(Closed) When guests do not bring gifts to the wedding

posted 5 years ago in Etiquette
Post # 47
Member
305 posts
Helper bee

Honestly I think it is super rude when a guest brings no gift to a wedding.

Post # 48
Member
2622 posts
Sugar bee
  • Wedding: April 2017 - Hogarths, Solihull

I couldn’t imagine not giving a gift for a Wedding. 

Then again, I’m obsessive with cards and gifts. I send cards for everything! I’m just trying to think back to our engagement party… I think most people got us a gift (which we weren’t expecting as it was a surprise party and we’d already had lots of gifts when we GOT engaged the month before!) but I sent Thank You cards to everyone who came regardless.

I forgot to take a card to my neighbour’s Wedding the other week and I felt SO bad about it, until I remembered that she is literally next door but one so we just popped it through the letterbox when we got home. 

We’re telling people that we don’t expect gifts, but my family are pretty traditional so we are registering (mainly I want to run around John Lewis with a scanner gun LOL). Although we’ve lived together for a few years and our house is already bursting at the seams, we could do with ‘upgrading’ certain things that we’ve had from day one.

I’d be pretty upset not to even get a card though. I like cards – in the UK we can even send cards online so you don’t even have to go out and buy one; they’ll even type your message inside. With that at your fingertips, I don’t understand how anyone could justify not spending £3 when they’re getting either an expensive plated meal (day guests £100/head) or an evening buffet (£40/head).

 

Post # 49
Member
441 posts
Helper bee
  • Wedding: June 2016

I don’t know, I’m the type of person who doesn’t even like to go over to someone’s house for dinner without bringing along a bottle of wine or flowers. I can’t imagine attending a wedding and not giving anything.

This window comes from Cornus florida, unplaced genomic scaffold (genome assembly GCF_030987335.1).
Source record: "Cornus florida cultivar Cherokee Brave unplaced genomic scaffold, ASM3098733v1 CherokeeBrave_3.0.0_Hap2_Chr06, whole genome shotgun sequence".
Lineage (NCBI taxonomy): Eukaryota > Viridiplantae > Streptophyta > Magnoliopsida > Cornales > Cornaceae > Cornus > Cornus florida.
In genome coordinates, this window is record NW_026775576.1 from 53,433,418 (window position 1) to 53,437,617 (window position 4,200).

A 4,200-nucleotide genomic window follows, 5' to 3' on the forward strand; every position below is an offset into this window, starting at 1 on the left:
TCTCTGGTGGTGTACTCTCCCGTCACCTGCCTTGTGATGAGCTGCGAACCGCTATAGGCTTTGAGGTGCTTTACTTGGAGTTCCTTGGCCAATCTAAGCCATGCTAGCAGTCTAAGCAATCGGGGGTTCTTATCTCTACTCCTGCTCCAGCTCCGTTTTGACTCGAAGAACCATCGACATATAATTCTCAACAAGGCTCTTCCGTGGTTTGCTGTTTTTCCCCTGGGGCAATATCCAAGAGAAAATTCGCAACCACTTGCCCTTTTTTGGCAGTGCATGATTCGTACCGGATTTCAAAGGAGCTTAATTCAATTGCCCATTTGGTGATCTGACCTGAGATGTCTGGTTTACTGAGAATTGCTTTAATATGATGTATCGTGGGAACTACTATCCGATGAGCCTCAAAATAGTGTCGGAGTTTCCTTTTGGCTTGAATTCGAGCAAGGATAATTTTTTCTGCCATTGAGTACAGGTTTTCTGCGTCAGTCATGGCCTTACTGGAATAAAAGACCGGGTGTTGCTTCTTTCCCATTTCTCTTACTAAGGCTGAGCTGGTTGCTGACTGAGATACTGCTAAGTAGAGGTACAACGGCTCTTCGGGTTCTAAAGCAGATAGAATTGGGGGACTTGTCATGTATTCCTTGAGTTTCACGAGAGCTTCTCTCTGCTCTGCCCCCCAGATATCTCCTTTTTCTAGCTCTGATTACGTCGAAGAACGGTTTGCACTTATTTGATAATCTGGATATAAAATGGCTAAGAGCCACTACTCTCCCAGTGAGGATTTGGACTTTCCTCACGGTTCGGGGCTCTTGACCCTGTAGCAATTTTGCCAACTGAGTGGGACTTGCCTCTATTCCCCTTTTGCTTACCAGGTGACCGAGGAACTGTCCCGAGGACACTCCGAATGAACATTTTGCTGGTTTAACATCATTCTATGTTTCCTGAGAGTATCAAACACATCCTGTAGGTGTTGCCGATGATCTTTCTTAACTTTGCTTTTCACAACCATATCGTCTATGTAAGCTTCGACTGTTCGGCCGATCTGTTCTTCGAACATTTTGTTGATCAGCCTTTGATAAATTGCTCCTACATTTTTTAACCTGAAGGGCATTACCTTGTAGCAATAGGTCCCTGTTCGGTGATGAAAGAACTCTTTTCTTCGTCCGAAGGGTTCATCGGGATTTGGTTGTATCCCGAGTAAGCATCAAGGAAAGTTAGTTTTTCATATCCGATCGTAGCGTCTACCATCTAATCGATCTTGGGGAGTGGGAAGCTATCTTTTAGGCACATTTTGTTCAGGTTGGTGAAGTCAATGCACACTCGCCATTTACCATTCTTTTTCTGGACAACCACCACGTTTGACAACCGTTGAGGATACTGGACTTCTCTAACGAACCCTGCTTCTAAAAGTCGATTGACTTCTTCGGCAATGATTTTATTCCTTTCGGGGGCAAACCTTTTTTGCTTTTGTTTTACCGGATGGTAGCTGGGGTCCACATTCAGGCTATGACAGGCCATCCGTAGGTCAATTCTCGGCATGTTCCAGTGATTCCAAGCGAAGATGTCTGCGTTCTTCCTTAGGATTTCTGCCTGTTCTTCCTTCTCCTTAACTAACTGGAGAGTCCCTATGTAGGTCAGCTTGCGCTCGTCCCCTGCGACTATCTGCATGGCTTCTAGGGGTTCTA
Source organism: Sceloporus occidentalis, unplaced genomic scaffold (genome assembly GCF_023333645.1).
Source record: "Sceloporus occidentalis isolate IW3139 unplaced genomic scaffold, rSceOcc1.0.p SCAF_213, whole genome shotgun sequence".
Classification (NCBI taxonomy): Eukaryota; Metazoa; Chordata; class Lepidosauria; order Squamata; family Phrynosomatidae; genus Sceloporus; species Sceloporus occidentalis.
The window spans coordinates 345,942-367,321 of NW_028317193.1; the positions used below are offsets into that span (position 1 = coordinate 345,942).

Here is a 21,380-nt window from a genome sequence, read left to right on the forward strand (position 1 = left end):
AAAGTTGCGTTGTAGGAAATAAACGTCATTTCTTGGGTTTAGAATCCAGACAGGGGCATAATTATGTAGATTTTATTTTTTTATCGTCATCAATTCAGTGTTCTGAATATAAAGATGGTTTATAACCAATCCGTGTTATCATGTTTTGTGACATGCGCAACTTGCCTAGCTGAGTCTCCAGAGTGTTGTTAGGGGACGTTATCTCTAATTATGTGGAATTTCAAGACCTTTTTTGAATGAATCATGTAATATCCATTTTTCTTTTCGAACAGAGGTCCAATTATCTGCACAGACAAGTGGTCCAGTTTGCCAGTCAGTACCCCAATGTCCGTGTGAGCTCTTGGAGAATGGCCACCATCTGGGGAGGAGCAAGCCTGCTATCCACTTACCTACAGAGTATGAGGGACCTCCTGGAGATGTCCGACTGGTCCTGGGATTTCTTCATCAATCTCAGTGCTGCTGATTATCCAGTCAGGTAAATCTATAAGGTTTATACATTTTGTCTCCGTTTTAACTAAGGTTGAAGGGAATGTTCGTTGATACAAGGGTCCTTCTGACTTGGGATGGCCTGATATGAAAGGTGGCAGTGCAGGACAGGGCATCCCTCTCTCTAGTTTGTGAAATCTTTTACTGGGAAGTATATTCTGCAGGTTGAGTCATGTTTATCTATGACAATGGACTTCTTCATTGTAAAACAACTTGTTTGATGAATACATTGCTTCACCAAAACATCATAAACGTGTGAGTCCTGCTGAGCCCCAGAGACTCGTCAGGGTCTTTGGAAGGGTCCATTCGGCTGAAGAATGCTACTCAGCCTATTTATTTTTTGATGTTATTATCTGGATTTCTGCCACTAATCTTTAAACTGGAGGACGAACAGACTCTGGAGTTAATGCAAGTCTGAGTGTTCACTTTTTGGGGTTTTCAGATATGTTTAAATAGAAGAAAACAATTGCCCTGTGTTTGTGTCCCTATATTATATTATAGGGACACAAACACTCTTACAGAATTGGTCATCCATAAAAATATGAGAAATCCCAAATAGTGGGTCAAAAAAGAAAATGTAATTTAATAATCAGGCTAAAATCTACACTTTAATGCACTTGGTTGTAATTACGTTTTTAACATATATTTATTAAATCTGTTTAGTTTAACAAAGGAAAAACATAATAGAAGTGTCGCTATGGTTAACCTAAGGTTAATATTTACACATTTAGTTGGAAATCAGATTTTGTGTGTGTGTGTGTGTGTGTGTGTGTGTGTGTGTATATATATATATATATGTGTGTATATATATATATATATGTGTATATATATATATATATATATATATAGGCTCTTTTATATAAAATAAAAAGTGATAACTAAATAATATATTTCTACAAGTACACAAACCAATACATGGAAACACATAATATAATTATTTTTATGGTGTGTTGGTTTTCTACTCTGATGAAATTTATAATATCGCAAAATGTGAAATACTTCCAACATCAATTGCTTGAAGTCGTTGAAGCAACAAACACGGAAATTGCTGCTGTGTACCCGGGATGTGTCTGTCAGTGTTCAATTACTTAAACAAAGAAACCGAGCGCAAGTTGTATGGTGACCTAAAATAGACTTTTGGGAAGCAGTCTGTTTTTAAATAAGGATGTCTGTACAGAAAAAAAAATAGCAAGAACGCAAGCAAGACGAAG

I didn’t make out a percentage, so I’m not really sure how many of our guests didn’t give anything. I’m sure a few people didn’t give anything, but I just think it’s a waste of energy to focus on that. The people who did gift us with things (mostly cash) were super generous and in the end I was really happy with how the day turned out and all the people who were there. The people who never give gifts – well, you know who they are before inviting them to a wedding. And the people who just randomly didn’t give anything may have more going on in their lives than you know.

Post # 50
Member
987 posts
Busy bee
  • Wedding: October 2017

Weddings are becoming a big thing now. People often have to use vacation time, spend money on travel and hotel just to attend.  Plus, you never really know what’s going on financially with someone.  I can’t believe how selfish some people on this board are. You’d almost think they were getting married to get gifts rather than to make a public commitment to the person they love surrounded by people they love. 

Post # 51
Member
318 posts
Helper bee
  • Wedding: October 2017

I wouldn’t expect any gifts at our wedding as we know it will cost them all something to attend,be it travel or taking a day off work (which considering we both come from poor backgrounds we understand that’s a bit of an ask in itself and I struggle to accept gifts from anyone when I know how long they would have saved for it or it won’t have left them much in their pay that month) . I guess I see it that you should accept that yes you spent your money on that guest being there but their presence should be what makes you happy not getting a gift from them if it isn’t it then why bother inviting them. My mum and step dad got 10 gifts and some cards out of 100 guests but was never particularly upset about it. 

Post # 52
Member
14145 posts
Honey Beekeeper

I’ve already said that giving a wedding gift is very customary. But that has nothing to do with covering the costs of entertaining and feeding you, the infamous ” cover the plate” philosophy. Gifts are meant to symbolize the relationship and mark the occasion with sentiment. For their part, people should host what they can afford.